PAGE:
Born and raised in the Jazz-ridden New Orleans streets, Connee (Connie) Boswell, and her two other sisters, Martha and Vet, learned to pluck and toot almost every instrument used in popular and vocal Jazz. The Boswell sisters even appeared with the New Orleans Philharmonic at a very young age, but their main focus was vocally. It was in 1925 when they cut their own record, and soon after, started to tour the United States, appearing on radio. Here and there on their busy trek across the country, they found time to record albums, which built up their popularity to such a point, that they were even getting respectful gestures from Jazz giants, such as Benny Goodman and Eddie Lang.
Connee was the ring leader of the trio, usually devising innovative charts of Jazz that were chock full unexpected changes in tempo, rhythm, and key. This left the audience's thirst for Jazz quenched, but only to the point where, on their ride home, they would want more! Connee was so into her music that some believed that she was a direct descendant of Jazz itself, the Jazz Queen herself. In 1936, all the sisters got married, and Vet and Martha retired. Connie, on the other hand, even though she cut solo albums while with the group, directed her entire focus on her solo career.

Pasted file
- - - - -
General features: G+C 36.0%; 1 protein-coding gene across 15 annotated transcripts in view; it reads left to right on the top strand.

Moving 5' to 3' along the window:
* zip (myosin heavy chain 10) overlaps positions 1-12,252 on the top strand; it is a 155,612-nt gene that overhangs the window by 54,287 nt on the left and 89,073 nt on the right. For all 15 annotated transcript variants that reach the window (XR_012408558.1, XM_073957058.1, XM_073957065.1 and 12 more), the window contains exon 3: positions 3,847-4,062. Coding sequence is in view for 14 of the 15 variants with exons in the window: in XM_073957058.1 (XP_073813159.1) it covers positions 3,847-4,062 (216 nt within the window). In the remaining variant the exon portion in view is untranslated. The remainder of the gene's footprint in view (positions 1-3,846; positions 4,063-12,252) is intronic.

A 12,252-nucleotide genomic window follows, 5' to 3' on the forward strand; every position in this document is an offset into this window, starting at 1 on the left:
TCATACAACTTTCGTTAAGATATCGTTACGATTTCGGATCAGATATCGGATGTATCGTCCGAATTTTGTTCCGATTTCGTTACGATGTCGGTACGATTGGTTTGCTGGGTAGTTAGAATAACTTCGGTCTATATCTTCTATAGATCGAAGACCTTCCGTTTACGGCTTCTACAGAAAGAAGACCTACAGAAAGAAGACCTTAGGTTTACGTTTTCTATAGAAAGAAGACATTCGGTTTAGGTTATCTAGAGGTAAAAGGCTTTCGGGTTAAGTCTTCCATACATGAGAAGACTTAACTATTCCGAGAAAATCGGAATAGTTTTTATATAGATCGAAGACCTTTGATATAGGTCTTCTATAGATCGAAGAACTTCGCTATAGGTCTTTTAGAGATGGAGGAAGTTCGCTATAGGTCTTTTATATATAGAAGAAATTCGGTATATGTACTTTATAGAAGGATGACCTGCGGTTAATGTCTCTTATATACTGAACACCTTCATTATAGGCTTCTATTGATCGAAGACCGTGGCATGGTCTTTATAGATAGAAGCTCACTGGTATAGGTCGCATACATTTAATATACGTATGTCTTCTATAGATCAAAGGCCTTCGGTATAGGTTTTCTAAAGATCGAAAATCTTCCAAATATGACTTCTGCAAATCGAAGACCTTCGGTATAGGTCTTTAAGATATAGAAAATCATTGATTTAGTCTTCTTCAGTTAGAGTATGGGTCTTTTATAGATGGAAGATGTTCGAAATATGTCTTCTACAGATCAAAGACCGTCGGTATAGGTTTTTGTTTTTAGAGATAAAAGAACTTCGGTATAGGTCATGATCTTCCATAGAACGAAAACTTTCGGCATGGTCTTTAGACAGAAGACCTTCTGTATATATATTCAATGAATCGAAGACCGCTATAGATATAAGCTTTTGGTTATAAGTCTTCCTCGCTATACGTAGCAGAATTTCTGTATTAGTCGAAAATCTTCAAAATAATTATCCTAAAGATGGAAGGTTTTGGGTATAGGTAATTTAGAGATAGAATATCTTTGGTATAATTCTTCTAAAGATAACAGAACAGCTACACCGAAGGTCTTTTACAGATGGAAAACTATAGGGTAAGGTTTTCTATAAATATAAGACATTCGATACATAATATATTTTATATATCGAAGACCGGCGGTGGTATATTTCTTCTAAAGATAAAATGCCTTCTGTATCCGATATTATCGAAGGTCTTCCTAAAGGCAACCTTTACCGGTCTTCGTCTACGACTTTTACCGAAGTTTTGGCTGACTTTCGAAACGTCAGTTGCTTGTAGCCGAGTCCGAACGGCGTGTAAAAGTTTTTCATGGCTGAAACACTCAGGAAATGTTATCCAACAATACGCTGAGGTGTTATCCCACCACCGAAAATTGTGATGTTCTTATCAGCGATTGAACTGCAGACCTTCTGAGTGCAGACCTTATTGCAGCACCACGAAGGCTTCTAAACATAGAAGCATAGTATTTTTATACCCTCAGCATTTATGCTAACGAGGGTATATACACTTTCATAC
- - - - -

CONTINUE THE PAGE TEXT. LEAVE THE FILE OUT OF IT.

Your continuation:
I ripped only the vocal tracks with Connee.


thomasm said...

Welcome back from vacation Daniel. I too just returned from a trip. We went to New Orleans to do free legal work (pro bono) for people who lost their houses in Hurricane Katrina. So it was great fun to return home and find this wonderful music from a daughter of New Orleans--Connie Boswell. Hearing The Saints Go Marching In brings back fond memories of this past week and of a city that still needs much help. Thank you--Tom

soilworker said...

Usually I'm not that into New Orleans trumpet sounds but this album - or at least those vocal tracks with Connie Boswell - is fun!

jayh said...

This is lively and fun to listen to. Thanks.